Backyard Poultry

Raising Turkeys: What Do Turkeys Eat and Other Fun Facts

Starting a Flock : Considering Chickens

Flock Management : Layer Nutrition

Patrick Biggs, Ph.D.

Nutritionist, Companion Animal Technical Solutions

Turkeys can be a fun addition to a backyard flock if you’re looking to raise birds for meat and eggs. These birds grow quickly and thrive best on a high-protein diet, such as Purina® Flock Raiser®. Free range turkeys also need a spacious outdoor space and predator-proof fenced area for nighttime protection.
 
If you have chickens, you already know the basics of raising poultry. Are you looking to take your backyard flock to the next level by adding in a couple turkeys?
 
Turkeys can make a fun backyard addition to provide your family with unique companionship, great life lessons and nutritious meat and eggs. But they can take a bit more TLC than backyard chickens, especially from the start. Once you start them strong, you’ll likely notice fun, friendly personalities and exceptionally quick growth.
 
Here are a few considerations for how to raise turkeys:

Quick facts about raising turkeysWhat do turkeys eat? Tips for feeding turkeys

The road to a mature tom (male turkey) or hen (female turkey) begins with a baby turkey, or turkey poult. Temperature and brooder set-up for raising poults is similar to baby chicks. One big difference is that turkeys need to be warmer during the first week to 10 days. Poults can’t regulate their body temperature very well during this period, so set your brooder at 100 degrees Fahrenheit for the first week. Drop the temperature by five degrees each week until the birds are 6 weeks old.  Always let the birds tell you whether they are too hot or too cold and adjust the temperature accordingly.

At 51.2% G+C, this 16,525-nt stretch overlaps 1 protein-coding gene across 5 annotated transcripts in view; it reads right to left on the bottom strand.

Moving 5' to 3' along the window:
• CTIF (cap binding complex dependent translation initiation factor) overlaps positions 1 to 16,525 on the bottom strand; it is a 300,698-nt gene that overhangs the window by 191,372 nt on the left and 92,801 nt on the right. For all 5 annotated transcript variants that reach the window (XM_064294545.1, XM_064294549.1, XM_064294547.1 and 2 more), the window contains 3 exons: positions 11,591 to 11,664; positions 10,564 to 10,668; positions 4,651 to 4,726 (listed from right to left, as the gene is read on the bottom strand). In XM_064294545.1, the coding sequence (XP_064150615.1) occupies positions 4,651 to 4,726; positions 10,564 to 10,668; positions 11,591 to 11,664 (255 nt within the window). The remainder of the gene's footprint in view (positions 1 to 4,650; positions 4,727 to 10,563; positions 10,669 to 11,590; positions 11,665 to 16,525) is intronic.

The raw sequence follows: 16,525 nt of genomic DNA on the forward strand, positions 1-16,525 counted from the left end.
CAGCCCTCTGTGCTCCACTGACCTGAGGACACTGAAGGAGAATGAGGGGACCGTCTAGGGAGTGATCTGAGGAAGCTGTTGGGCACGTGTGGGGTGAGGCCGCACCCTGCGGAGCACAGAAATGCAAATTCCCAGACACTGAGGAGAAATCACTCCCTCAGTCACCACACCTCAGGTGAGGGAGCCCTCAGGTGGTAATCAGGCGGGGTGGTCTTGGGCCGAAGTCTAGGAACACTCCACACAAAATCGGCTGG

Turkey poults require more protein in their starter-grower feed than baby chicks. Be sure young birds also know where feed and water are located. It is always best to make sure they don’t run out of water. If your poults go without water, slowly reintroduce water so they don’t over indulge. Once they have rehydrated, give them free access to water again.
 
Once poults are 6 weeks old, they can be transitioned from brooder to coop. Poults grow quickly after leaving the brooder, often becoming dominant birds in a mixed flock.
 
Adult turkeys thrive in spacious outdoor areas as a group of at least three to six birds. Some backyard flock raisers also choose to keep a free-range turkey flock, with a predator-proof fenced area for nighttime protection.
 
Because of their size, turkeys will need slightly more space than other poultry counterparts. Coop space recommendations per turkey depend on age:
  • 0-8 weeks: 2-2.5 square feet
  • 8-16 weeks: 3-4 square feet
  • 16-20 weeks: 5-8 square feet
  • 20 weeks to market weight: 6-10 square feet
You will also need a considerable amount of outdoor space for raising a free-range turkey flock. It is recommended to have one-half acre for every 12 adult birds.

Choosing turkey breeds